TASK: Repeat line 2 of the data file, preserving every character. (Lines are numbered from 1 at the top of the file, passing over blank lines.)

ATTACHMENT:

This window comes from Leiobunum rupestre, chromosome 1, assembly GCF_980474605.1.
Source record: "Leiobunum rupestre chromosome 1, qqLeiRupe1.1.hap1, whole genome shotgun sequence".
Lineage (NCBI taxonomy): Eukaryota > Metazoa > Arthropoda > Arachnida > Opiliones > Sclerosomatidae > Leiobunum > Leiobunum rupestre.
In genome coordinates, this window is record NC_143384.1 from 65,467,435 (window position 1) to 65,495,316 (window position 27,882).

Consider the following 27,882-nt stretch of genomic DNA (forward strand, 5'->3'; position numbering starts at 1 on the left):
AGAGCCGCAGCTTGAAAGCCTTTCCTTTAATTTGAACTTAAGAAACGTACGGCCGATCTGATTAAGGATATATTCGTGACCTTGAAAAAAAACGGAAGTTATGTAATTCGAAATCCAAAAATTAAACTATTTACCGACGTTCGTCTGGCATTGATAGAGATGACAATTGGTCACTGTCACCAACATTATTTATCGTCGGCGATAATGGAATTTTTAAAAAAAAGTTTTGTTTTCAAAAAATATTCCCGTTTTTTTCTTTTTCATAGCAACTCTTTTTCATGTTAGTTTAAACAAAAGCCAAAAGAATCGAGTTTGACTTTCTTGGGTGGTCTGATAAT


Source record: "Leiobunum rupestre chromosome 1, qqLeiRupe1.1.hap1, whole genome shotgun sequence".